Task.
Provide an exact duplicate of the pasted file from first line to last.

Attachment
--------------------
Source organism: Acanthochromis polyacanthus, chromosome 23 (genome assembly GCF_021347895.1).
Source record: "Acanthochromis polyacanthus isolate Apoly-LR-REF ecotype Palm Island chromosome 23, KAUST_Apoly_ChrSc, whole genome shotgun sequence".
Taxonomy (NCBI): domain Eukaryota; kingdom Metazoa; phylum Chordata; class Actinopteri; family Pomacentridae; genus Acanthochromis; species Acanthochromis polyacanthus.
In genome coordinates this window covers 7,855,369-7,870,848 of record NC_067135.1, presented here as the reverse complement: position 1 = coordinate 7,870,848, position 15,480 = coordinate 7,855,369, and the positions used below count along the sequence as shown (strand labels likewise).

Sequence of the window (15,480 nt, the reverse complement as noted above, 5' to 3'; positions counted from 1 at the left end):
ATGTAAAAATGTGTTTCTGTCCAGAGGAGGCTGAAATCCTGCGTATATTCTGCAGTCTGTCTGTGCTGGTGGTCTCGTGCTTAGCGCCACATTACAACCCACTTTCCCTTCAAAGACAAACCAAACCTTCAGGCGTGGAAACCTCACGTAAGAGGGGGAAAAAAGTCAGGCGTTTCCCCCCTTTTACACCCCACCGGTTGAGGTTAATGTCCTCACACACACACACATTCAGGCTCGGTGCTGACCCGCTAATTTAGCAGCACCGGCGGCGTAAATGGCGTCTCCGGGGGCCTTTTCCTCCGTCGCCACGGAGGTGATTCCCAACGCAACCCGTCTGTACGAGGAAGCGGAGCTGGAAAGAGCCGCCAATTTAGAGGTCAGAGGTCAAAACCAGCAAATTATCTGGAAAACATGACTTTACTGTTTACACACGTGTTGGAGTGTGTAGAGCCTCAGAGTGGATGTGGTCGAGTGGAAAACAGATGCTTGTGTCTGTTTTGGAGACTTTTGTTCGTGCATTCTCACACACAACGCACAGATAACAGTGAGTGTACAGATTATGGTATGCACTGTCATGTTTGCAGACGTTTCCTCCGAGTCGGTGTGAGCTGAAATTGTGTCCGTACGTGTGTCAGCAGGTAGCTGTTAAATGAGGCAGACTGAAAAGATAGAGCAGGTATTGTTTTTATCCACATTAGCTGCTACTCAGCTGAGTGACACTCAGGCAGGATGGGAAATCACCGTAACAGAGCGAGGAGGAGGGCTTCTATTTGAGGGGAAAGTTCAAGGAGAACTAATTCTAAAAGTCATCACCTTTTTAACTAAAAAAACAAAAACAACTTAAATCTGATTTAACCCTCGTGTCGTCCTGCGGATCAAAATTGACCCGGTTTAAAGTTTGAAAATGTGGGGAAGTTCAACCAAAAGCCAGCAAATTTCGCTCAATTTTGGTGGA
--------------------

Source organism: Acanthochromis polyacanthus, chromosome 23 (genome assembly GCF_021347895.1).
Source record: "Acanthochromis polyacanthus isolate Apoly-LR-REF ecotype Palm Island chromosome 23, KAUST_Apoly_ChrSc, whole genome shotgun sequence".
Taxonomy (NCBI): domain Eukaryota; kingdom Metazoa; phylum Chordata; class Actinopteri; family Pomacentridae; genus Acanthochromis; species Acanthochromis polyacanthus.
In genome coordinates this window covers 7,855,369-7,870,848 of record NC_067135.1, presented here as the reverse complement: position 1 = coordinate 7,870,848, position 15,480 = coordinate 7,855,369, and the positions used below count along the sequence as shown (strand labels likewise).

Sequence of the window (15,480 nt, the reverse complement as noted above, 5' to 3'; positions counted from 1 at the left end):
ATGTAAAAATGTGTTTCTGTCCAGAGGAGGCTGAAATCCTGCGTATATTCTGCAGTCTGTCTGTGCTGGTGGTCTCGTGCTTAGCGCCACATTACAACCCACTTTCCCTTCAAAGACAAACCAAACCTTCAGGCGTGGAAACCTCACGTAAGAGGGGGAAAAAAGTCAGGCGTTTCCCCCCTTTTACACCCCACCGGTTGAGGTTAATGTCCTCACACACACACACATTCAGGCTCGGTGCTGACCCGCTAATTTAGCAGCACCGGCGGCGTAAATGGCGTCTCCGGGGGCCTTTTCCTCCGTCGCCACGGAGGTGATTCCCAACGCAACCCGTCTGTACGAGGAAGCGGAGCTGGAAAGAGCCGCCAATTTAGAGGTCAGAGGTCAAAACCAGCAAATTATCTGGAAAACATGACTTTACTGTTTACACACGTGTTGGAGTGTGTAGAGCCTCAGAGTGGATGTGGTCGAGTGGAAAACAGATGCTTGTGTCTGTTTTGGAGACTTTTGTTCGTGCATTCTCACACACAACGCACAGATAACAGTGAGTGTACAGATTATGGTATGCACTGTCATGTTTGCAGACGTTTCCTCCGAGTCGGTGTGAGCTGAAATTGTGTCCGTACGTGTGTCAGCAGGTAGCTGTTAAATGAGGCAGACTGAAAAGATAGAGCAGGTATTGTTTTTATCCACATTAGCTGCTACTCAGCTGAGTGACACTCAGGCAGGATGGGAAATCACCGTAACAGAGCGAGGAGGAGGGCTTCTATTTGAGGGGAAAGTTCAAGGAGAACTAATTCTAAAAGTCATCACCTTTTTAACTAAAAAAACAAAAACAACTTAAATCTGATTTAACCCTCGTGTCGTCCTGCGGATCAAAATTGACCCGGTTTAAAGTTTGAAAATGTGGGGAAGTTCAACCAAAAGCCAGCAAATTTCGCTCAATTTTGGTGGA